Page:Transportation and colonization.djvu/72

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once mistaken. To carry out Lord Bacon's own metaphor, I would observe, that as the goodliest herbs and the most valuable fruit-trees, when first planted in the earth, have their roots covered or surrounded in the shape of manure with the filthiest and the most abominable of physical substances, so may a certain portion of the moral abominations of the empire, in the shape of "wicked, condemned men," be so disposed around the roots of that vigorous plant, a British colony, as to enable it to strike these roots the more quickly and the more deeply into the virgin soil.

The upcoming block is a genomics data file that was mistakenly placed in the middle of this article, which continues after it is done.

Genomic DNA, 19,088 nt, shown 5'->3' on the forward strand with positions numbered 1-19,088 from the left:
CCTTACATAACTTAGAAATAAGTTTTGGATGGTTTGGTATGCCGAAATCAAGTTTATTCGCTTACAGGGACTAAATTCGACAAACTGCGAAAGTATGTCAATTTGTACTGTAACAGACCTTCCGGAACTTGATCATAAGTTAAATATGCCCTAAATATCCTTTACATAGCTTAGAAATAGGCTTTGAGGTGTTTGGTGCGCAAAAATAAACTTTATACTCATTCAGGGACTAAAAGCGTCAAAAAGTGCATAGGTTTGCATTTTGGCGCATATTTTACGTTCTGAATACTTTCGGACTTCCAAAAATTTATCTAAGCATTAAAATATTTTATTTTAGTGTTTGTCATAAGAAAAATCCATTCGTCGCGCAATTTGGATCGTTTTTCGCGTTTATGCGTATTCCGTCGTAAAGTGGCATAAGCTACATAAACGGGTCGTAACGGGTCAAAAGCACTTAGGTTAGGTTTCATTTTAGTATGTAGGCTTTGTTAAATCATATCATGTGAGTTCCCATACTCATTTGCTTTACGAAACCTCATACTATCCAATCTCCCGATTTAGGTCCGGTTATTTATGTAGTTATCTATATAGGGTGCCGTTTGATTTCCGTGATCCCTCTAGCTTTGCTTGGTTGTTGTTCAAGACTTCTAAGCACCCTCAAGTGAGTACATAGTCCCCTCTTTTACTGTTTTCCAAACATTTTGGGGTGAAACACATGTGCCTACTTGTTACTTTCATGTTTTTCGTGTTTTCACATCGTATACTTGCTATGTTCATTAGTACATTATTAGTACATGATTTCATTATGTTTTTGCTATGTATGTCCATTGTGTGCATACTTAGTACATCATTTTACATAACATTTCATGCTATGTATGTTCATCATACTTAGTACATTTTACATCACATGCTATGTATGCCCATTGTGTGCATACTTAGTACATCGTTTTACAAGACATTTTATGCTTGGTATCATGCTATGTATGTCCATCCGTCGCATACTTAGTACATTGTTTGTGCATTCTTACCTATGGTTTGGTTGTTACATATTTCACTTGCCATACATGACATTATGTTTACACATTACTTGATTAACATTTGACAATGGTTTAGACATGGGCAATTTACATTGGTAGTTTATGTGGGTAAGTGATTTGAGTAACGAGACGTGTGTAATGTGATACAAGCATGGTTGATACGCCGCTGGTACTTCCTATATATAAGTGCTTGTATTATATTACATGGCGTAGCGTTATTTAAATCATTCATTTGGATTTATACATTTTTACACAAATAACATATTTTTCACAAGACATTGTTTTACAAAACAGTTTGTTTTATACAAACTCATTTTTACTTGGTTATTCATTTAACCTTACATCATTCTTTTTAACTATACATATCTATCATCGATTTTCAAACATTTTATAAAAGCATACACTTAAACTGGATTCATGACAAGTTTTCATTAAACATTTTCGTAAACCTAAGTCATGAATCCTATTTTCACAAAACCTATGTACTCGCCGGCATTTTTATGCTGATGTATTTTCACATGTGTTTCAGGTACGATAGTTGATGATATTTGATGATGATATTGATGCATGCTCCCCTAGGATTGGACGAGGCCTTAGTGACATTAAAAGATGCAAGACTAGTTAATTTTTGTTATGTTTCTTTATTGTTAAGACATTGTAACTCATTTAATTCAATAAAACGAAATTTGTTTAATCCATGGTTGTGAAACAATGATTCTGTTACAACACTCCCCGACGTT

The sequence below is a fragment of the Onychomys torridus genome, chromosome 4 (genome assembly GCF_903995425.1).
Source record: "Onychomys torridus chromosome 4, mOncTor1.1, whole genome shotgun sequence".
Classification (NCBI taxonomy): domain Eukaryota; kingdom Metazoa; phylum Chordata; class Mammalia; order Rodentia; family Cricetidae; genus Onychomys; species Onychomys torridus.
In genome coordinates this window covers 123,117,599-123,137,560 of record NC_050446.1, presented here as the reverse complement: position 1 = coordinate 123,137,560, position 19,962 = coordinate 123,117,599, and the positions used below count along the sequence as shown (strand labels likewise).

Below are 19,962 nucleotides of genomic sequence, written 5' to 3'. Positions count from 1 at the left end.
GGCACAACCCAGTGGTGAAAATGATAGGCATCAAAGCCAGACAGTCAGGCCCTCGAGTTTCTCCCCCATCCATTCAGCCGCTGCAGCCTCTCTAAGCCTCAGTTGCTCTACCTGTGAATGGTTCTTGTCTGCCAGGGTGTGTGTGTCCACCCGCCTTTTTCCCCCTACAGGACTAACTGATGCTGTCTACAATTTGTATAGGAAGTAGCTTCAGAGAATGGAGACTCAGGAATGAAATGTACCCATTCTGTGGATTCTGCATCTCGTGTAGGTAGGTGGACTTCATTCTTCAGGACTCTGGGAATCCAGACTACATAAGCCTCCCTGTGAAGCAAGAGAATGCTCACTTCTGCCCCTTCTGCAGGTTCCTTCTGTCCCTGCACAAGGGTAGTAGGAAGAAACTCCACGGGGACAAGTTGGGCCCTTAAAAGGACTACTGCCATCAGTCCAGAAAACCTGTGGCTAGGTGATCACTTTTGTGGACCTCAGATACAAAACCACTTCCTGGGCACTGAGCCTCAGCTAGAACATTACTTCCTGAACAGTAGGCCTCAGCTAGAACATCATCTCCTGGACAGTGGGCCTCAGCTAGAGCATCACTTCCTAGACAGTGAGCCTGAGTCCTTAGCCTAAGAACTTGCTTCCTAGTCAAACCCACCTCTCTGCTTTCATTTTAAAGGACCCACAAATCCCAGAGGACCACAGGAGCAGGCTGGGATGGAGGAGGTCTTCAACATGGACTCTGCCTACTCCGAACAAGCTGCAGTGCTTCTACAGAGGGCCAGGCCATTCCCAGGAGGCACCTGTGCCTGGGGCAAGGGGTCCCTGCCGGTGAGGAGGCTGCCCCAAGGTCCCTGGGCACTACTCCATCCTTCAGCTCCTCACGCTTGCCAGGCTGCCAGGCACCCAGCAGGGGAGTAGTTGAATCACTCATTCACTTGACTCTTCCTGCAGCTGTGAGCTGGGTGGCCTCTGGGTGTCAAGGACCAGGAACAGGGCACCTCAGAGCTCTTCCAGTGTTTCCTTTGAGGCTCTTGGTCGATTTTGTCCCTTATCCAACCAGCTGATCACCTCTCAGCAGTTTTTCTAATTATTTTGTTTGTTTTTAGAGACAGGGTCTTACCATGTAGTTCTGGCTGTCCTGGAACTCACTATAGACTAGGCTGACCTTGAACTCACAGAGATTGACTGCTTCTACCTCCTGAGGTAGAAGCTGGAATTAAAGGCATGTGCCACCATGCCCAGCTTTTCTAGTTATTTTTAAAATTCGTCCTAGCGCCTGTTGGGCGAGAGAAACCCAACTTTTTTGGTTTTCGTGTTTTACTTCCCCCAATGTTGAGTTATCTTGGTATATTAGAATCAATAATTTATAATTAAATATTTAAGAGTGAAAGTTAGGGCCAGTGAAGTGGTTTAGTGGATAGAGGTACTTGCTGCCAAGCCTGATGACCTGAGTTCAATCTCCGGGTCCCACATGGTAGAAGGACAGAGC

It was not the object of the founders of the colony of New South Wales to form a community to consist exclusively of convict materials,—to accumulate a mere dunghill, so to speak, for the British empire. They had other and far higher objects in view. Their object was to employ the transported criminal, whom his mother country had vomited out of her political system, in preparing the way for a settlement of freemen at the ends of the earth; where, his spirit harassed with toil, ignominy, and privation, and deprived of all hope of ever returning to the scenes of his former crimes and temptations, he might be led to bethink himself of his past enormities, and to return to the paths of virtue,—encouraged by the good